For now, globalization can only be defined point in time by point of view. Whether we choose to be participants or spectators during the globalization process, our understanding of it will grow and evolve as globalization forces transform the world we live in today.

A Personal View

Globalization offers me the opportunity to explore and enrich a new frontier for my German-English-speaking clients by identifying pitfalls and booby traps in their trans- national business activities.

German-speaking business people, a proud and highly educated group, they have traditionally relied solely on their school English as adequate preparation for doing business with English-speaking business partners. This reliance rested on the mistaken belief that a large number of Americans are just like German-speaking Europeans, with one exception, they speak English. While some have recovered from the lashings and bruises of their trans-continental encounters, others have retreated to relative isolation after suffering substantial financial loss.

During the current phase of globalization, I often get a chance to participate in international management training classes, at board meetings and business meetings where I often occupy a privileged position: I am able to coax along and bring about new connections, a deeper understanding, new possibilities for collaboration and insights. Lights go on in the heads of business executives; they begin to understand how a business process functions in the other culture and that this process is not wrong because it is different, but just as valid and good within its own context. Often, such realizations open new horizons and possibilities for constructive collaboration.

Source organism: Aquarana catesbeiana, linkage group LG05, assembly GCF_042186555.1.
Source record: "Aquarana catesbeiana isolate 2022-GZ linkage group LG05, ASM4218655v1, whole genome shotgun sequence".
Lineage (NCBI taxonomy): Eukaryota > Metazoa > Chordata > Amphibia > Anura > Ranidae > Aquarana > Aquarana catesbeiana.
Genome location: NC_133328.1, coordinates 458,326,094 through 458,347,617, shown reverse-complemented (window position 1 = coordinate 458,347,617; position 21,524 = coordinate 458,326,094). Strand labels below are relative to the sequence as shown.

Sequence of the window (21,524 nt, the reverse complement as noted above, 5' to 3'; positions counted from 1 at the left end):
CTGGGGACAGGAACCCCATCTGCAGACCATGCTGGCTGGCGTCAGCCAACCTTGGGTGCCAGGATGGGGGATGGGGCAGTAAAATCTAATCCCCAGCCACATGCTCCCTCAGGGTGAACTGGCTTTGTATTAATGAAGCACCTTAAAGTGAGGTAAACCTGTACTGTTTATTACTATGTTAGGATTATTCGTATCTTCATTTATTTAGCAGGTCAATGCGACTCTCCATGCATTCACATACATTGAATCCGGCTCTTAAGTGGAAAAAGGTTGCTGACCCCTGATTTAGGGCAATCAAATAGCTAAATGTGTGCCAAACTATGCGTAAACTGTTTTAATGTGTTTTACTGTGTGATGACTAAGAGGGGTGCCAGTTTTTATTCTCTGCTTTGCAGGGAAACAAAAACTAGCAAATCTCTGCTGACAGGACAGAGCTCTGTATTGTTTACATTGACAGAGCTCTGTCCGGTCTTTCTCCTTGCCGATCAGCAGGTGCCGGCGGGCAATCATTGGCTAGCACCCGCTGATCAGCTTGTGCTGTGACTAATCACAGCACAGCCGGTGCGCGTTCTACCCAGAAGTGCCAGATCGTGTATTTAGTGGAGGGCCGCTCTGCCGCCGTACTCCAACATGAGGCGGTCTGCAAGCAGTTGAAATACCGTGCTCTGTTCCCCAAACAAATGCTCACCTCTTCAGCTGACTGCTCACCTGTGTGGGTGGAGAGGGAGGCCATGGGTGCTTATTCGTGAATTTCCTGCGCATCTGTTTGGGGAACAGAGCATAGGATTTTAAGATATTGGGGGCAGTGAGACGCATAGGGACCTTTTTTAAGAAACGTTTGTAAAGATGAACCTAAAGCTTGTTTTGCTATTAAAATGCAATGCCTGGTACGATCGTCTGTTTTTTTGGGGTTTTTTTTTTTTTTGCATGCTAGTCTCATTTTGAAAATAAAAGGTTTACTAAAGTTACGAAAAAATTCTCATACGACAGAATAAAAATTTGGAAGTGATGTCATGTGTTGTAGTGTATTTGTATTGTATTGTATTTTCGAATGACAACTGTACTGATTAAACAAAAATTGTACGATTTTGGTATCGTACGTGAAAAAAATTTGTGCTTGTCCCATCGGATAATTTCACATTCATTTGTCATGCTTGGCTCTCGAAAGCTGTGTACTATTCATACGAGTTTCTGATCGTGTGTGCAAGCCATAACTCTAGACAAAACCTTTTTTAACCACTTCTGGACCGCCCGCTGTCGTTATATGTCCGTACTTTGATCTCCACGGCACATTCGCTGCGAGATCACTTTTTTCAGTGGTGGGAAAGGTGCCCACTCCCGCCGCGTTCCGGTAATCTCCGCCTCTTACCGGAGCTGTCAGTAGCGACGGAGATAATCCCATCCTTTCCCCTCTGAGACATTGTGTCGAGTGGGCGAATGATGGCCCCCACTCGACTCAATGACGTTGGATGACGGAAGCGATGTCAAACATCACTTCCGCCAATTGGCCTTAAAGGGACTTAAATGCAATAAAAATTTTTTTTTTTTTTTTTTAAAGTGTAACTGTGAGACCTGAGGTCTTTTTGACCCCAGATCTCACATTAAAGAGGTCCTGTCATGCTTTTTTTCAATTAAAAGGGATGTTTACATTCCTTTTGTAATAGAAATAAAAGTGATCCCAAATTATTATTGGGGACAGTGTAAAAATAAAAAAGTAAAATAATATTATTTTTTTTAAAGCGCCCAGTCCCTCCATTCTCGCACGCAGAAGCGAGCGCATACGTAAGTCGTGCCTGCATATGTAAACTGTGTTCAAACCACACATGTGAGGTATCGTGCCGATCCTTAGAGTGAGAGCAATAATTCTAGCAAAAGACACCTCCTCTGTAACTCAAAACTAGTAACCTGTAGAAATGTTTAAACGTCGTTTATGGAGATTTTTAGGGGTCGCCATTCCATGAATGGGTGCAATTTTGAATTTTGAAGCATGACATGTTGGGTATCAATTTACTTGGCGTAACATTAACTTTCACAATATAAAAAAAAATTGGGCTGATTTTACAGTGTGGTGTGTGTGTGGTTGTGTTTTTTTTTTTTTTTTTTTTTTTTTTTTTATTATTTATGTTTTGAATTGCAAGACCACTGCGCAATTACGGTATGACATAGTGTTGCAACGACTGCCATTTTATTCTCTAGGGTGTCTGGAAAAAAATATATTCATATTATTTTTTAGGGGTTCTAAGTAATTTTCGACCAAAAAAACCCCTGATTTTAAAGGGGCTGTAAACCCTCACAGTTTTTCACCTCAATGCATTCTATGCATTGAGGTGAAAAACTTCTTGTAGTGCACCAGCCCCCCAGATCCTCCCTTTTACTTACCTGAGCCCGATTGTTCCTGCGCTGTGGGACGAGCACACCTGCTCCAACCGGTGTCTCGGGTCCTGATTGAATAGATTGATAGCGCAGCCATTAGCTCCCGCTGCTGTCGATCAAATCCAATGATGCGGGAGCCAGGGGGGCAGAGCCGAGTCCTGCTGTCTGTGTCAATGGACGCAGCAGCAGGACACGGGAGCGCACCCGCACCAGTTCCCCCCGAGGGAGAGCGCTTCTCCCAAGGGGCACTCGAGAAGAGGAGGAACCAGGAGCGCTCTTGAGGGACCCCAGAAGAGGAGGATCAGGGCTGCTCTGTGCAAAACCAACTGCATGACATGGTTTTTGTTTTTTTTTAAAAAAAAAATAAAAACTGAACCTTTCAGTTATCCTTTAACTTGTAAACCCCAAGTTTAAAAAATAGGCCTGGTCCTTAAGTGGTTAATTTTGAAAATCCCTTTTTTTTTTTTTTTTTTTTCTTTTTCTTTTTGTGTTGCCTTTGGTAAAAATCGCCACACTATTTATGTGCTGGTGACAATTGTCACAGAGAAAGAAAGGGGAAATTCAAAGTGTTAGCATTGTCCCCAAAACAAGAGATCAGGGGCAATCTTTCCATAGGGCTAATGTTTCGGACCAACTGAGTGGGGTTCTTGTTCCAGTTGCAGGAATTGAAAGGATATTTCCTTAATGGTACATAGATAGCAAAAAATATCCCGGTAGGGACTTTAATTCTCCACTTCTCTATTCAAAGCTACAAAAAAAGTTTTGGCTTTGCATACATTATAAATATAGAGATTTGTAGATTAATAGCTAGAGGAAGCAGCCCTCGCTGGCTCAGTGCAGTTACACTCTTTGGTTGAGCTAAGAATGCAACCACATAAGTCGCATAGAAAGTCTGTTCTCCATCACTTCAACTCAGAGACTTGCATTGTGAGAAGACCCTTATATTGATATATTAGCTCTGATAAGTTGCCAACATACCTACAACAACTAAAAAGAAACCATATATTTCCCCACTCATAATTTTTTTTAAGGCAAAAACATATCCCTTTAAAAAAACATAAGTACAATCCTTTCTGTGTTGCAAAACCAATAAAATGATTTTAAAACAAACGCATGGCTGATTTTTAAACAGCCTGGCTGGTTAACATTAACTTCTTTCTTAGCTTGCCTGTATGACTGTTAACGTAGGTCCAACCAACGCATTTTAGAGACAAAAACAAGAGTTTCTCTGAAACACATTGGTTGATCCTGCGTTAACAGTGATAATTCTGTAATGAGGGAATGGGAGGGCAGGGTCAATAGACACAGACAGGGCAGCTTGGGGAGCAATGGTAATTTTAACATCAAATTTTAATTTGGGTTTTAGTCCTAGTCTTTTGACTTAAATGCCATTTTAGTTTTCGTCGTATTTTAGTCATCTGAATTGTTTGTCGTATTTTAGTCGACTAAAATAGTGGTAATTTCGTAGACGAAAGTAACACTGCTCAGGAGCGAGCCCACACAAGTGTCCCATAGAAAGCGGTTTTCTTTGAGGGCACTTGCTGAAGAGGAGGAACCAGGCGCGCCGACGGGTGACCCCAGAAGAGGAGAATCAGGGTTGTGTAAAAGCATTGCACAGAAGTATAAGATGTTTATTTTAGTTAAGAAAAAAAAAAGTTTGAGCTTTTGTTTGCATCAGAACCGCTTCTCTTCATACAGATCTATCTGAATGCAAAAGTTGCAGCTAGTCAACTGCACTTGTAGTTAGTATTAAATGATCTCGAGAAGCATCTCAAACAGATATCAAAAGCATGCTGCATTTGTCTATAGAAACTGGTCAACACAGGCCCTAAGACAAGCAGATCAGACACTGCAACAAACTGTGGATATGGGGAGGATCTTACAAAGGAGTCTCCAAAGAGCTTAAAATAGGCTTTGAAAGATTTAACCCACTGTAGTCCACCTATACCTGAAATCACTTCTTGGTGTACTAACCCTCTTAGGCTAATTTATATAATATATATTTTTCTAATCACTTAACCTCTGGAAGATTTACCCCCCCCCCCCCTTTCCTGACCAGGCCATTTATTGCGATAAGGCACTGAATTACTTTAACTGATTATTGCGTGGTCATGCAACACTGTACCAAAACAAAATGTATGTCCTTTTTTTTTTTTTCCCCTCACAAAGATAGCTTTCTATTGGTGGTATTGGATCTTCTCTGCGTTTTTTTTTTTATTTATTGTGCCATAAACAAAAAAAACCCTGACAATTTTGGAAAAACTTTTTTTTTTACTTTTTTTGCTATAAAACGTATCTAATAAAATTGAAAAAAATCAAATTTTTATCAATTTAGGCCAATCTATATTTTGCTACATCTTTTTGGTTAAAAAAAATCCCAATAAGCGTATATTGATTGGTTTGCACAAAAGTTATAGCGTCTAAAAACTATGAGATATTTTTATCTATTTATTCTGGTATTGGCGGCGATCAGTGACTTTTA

Even when transcontinental business partners speak the same language, the international language of business: English, communication is often elusive. For example, when a German managing director unambiguously asserts his priorities, his commitments to his employees, and his American partner is just as unambiguous about his priority, to improve the bottom line next quarter, language difference is not the issue. The first priority of this ërational’ American businessperson is the bottom line, while for this German executive, being ërational’ puts his reputation, his word in first place.

Worldviews, values and culture, in addition to personality and company differences are at issue here. Today, in the global age we are increasingly recognizing our global interdependence and our respective uniqueness, we are learning that there are other valid approaches, besides our own. And therein lies much of the richness, beauty and possibilities of globalization. Navigating along the jagged ridges which separate cultures, helping alternately one side and then the other to get a better view and understanding of the other side is challenging and rewarding. Helping the parties to ultimately reach agreement, which allows both partners to scale, the mountain ahead with combined strength and momentum, that is the thrill of globalization for me. Knowledge Branches:

  • Management. Function: Globalization
  • Management. Sector: RELEVANT ACROSS SECTORS